Tag Archives: museums

If We Were Having Coffee-Catching Up

If we were having coffee… on this blustery South Jersey morning, I would invite you in, offering a cup of strong French roast or tea if you prefer. I would apologize for my long absence from the Coffee Share siting that life simply got in the way for a bit.  You’d completely understand, I’m sure.

Things have been happening around here, I’d explain. In the months I’ve been away, young Mr D has graduated from college and moved into the working world, still finding his way but moving forward just the same. My darling Miss Dee is working her way through her collegiate junior year,  shuttling between home and a university 45 minutes north. She’s become very disillusioned with said university, both the classes and living away so has decided to return to our local college next semester. This is a happy decision for me because it will lighten my worry field a bit!

As for me and the D-man, we’ve just been tap dancing through the school year, working on some home renovations and enjoying time with friends and family. What more could we ask!

If we were having coffee…I would say that while on the topic of friends, I was happy to spend this past Sunday in the company of my oldest and dearest, four girlfriends I’ve know for over thirty-five years! How wonderful and relaxing it is to keep company with people who know you so well and share so much of your history.  We’ve grown into such diverse, busy lives; one a single working mom, one a divorcée with grown children, one a retired widow and one like me, married and finishing up raising her children. We find it impossible to get together more than a few times a year and yet, despite the time and our differences  we still connect the moment we get together, talking in an abbreviated language only we understand and laughing at old jokes only we would get. One friend just returned from London where she went with her daughter to cheer on our local Philadelphia Eagles football team, and one just returned from Spain where she visited her daugher who is studying abroad. As you can imagine, we had lots to talk about!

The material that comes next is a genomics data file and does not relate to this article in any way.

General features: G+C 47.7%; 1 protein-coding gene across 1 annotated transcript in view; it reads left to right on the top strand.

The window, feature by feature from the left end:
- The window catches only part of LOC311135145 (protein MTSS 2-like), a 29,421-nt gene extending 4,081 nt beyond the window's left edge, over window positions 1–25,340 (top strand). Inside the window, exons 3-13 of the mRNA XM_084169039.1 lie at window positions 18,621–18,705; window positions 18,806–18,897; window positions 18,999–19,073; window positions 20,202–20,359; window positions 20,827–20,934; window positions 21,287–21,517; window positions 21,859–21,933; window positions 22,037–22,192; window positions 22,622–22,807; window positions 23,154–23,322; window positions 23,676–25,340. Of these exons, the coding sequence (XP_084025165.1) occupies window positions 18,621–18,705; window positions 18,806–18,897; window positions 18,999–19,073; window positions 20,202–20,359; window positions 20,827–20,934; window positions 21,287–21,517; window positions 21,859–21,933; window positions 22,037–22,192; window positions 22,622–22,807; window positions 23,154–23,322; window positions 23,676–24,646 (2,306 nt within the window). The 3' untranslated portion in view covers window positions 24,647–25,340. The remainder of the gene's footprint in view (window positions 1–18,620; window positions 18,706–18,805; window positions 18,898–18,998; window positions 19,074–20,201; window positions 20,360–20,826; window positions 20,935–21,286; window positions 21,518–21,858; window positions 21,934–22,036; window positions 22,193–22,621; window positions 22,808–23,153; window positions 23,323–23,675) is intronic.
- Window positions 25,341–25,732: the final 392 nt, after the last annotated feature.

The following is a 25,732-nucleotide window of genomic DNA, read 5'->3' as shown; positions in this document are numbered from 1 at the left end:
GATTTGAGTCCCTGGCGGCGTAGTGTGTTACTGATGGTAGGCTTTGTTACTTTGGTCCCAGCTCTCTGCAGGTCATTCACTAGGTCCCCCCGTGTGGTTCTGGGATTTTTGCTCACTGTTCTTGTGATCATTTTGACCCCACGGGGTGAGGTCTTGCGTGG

If we were having coffee…I would tell you that we took advantage of our school holiday yesterday by hopping on over the bridge to Philadelphia and visiting the Museum of the American Revolution.  It’s been open for a few years now but we’ve never had a chance to go before. My whole family are history buffs, in fact, my father-in-law taught high school history several careers ago! He is like our own private tour guide when we visit historic places! This trip, however was just me, D-man, and Miss Dee.

The Museum, located at 3rd and Chestnut, right near the historic district, is set up wonderfully efficient, starting with an introductory film about the Revolution, then winding through a circle of displays chronicling it from year to year.  There is a giant replica of a liberty tree complete with an actual section taken from the last one that stood in Boston.  They have artifacts and stories from soldiers on each side and the civilians caught in the middle as well as lots of interactive displays. I found it interesting and informative especially the section on how the Revolution effected the Native Americans, which is a subject that isn’t given nearly enough attention. Probably the most important artifact on display there is the tent that housed General George Washington through out the war. Amazingly it survived in remarkable condition, handed down from generation to generation and donated along with his personal duffle bag to the museum when it opened.  What an incredible part of American History.